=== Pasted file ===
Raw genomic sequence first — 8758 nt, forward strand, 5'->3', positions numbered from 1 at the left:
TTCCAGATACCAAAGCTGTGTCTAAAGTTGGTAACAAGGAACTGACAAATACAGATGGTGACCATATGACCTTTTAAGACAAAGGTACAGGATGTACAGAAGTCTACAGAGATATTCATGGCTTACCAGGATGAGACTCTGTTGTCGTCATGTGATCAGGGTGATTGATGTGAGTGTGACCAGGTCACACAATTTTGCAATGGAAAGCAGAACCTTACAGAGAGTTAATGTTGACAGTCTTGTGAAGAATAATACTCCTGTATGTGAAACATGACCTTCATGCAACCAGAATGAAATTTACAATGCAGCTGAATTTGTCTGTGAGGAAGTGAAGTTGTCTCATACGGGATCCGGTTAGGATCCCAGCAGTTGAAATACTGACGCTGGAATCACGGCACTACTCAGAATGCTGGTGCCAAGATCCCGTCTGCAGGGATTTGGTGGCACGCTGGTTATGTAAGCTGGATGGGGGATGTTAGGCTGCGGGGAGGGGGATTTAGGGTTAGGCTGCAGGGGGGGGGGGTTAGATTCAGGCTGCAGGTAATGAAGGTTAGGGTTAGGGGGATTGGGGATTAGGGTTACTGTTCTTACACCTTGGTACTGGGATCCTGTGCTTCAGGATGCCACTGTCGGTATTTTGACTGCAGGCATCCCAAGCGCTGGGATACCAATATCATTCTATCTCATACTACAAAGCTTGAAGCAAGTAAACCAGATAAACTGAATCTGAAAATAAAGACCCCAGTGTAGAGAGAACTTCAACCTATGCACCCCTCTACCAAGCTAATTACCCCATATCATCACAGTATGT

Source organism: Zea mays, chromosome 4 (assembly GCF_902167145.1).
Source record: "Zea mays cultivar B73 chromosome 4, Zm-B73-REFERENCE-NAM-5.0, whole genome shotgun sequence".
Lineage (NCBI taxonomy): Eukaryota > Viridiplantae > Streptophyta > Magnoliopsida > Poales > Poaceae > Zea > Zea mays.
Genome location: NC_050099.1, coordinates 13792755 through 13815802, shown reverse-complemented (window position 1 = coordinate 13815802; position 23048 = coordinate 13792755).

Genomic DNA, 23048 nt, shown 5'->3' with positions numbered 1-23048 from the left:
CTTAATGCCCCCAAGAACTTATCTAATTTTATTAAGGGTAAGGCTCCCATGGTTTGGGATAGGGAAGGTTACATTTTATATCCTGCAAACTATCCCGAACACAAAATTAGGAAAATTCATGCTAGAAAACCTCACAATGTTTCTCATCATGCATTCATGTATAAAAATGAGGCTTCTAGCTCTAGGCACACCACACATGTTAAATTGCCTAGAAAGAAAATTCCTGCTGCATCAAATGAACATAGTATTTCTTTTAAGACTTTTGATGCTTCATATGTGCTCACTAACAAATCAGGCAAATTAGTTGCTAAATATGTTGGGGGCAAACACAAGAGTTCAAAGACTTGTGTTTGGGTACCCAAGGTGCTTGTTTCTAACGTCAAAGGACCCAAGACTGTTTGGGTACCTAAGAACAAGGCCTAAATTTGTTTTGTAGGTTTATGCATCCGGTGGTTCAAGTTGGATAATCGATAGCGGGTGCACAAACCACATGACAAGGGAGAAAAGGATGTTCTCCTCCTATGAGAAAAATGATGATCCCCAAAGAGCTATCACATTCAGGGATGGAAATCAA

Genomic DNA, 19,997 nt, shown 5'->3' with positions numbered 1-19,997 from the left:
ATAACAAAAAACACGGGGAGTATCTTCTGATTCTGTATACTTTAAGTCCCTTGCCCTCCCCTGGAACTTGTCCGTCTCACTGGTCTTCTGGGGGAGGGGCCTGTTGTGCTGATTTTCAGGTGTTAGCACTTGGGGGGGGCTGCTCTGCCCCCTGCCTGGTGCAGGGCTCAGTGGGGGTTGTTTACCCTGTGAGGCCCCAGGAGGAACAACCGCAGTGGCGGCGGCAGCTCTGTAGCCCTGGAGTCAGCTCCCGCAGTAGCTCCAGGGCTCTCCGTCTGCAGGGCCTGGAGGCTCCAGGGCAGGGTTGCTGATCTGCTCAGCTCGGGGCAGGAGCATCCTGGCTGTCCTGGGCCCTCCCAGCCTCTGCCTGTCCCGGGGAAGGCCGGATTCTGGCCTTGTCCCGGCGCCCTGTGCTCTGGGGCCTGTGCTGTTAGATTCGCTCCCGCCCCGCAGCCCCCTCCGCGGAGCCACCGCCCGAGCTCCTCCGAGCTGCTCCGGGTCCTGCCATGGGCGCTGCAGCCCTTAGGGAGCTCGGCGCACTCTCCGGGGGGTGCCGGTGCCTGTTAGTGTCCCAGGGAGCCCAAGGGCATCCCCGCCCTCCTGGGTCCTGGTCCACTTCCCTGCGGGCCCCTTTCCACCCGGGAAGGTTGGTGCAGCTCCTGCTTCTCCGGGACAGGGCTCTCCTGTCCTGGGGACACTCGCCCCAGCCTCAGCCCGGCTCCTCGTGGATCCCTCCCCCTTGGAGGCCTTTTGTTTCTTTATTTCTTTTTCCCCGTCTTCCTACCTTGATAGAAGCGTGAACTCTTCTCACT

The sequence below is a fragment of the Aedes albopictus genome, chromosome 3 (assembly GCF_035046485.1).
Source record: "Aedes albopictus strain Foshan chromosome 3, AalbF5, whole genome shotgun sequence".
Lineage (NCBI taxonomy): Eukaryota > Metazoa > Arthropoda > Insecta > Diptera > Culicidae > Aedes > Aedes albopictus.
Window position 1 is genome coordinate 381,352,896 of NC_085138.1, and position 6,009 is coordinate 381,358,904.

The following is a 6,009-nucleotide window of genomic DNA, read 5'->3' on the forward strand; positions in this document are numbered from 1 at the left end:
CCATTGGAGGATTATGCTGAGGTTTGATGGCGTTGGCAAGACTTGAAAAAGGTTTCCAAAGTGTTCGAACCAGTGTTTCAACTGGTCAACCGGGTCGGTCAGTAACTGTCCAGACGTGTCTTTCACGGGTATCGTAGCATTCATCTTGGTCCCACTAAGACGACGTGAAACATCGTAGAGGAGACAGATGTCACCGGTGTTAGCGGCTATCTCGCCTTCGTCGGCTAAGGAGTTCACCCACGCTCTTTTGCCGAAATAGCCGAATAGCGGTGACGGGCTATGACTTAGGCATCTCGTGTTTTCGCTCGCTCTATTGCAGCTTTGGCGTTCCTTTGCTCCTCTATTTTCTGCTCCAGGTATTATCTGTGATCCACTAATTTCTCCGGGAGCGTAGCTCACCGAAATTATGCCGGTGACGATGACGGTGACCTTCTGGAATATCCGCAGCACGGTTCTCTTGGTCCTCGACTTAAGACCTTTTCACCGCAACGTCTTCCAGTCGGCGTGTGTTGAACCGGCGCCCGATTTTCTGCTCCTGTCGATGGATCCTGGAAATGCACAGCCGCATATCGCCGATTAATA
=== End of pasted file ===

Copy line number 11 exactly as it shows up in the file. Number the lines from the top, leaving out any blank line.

The sequence below is a fragment of the Aedes albopictus genome, chromosome 3 (assembly GCF_035046485.1).